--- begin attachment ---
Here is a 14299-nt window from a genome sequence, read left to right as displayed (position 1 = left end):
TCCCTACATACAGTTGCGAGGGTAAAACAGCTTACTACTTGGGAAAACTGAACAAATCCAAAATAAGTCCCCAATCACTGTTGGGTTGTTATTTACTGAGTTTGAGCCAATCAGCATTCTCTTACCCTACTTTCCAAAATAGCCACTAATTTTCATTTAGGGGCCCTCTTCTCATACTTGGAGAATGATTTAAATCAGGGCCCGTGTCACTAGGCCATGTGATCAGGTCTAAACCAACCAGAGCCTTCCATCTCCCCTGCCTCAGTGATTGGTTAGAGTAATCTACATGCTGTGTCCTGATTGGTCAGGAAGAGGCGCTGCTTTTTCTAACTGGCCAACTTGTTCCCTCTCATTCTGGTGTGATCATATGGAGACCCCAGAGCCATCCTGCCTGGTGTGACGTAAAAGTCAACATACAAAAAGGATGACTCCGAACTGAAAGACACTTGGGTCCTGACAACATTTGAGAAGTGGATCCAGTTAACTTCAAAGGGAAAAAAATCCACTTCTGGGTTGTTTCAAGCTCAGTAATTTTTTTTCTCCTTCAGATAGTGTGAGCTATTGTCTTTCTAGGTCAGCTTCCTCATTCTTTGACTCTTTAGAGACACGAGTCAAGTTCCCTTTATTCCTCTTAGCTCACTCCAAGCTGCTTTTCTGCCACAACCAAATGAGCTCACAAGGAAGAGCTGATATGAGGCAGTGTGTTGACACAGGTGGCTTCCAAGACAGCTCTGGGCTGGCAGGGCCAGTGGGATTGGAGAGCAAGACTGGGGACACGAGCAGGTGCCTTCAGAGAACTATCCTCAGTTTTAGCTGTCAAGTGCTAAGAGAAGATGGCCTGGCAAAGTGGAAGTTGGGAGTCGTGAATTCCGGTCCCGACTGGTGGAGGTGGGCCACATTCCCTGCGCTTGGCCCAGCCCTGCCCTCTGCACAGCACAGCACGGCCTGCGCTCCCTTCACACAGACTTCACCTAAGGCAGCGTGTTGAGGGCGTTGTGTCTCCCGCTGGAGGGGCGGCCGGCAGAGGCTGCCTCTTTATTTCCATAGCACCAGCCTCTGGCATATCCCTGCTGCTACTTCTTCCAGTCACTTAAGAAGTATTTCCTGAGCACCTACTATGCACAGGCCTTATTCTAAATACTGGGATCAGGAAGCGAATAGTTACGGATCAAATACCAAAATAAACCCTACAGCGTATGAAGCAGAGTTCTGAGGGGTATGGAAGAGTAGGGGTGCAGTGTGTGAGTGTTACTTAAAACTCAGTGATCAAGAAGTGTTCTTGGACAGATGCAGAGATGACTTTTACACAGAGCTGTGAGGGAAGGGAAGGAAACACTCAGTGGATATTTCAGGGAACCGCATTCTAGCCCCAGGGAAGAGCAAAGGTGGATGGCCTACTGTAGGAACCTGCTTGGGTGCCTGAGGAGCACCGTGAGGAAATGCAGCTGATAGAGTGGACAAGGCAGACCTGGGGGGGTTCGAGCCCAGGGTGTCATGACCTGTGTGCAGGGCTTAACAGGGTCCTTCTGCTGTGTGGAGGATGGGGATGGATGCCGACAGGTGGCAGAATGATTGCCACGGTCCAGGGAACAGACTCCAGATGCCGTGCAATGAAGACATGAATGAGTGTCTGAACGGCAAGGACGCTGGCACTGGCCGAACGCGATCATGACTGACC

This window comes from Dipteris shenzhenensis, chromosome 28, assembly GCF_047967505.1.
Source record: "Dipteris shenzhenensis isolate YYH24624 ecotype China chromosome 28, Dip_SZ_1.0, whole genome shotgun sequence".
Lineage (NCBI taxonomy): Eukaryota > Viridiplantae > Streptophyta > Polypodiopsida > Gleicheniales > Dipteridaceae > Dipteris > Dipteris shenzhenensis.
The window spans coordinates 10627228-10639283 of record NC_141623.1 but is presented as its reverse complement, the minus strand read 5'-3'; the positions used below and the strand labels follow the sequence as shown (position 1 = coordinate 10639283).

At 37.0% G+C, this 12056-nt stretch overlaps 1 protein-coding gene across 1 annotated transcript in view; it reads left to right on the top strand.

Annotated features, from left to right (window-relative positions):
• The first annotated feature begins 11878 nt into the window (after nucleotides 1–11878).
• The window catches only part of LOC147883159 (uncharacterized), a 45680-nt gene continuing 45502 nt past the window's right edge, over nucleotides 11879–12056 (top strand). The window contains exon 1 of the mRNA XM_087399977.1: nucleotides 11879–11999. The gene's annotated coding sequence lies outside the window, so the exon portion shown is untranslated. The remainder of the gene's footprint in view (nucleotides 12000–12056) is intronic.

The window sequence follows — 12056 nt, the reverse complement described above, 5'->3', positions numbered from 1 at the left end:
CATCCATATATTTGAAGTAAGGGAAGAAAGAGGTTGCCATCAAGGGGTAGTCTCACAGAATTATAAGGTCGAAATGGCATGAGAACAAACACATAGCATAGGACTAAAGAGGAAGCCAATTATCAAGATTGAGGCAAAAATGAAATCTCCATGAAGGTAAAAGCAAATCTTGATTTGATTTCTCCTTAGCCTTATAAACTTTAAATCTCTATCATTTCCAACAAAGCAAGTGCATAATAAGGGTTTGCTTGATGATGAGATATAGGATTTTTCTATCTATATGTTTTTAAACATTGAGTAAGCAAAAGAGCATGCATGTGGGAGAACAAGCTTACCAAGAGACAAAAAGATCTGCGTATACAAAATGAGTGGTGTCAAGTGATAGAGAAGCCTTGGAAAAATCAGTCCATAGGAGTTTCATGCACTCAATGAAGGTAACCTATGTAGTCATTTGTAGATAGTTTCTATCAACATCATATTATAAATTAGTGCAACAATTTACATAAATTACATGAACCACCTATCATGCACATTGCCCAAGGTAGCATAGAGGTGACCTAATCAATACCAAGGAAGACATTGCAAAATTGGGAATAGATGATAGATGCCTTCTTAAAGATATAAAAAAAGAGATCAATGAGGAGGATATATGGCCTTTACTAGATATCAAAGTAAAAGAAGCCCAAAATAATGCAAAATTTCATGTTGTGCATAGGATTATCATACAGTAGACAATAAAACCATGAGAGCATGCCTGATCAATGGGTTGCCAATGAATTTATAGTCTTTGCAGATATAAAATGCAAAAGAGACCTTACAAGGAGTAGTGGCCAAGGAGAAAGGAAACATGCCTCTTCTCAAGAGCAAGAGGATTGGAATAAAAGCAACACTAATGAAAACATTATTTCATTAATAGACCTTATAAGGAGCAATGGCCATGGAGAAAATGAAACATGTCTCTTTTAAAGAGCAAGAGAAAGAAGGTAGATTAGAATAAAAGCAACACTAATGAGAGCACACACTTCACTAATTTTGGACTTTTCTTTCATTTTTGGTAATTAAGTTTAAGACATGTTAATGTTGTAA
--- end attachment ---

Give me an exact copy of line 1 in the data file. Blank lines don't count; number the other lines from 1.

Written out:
Here is a 14299-nt window from a genome sequence, read left to right as displayed (position 1 = left end):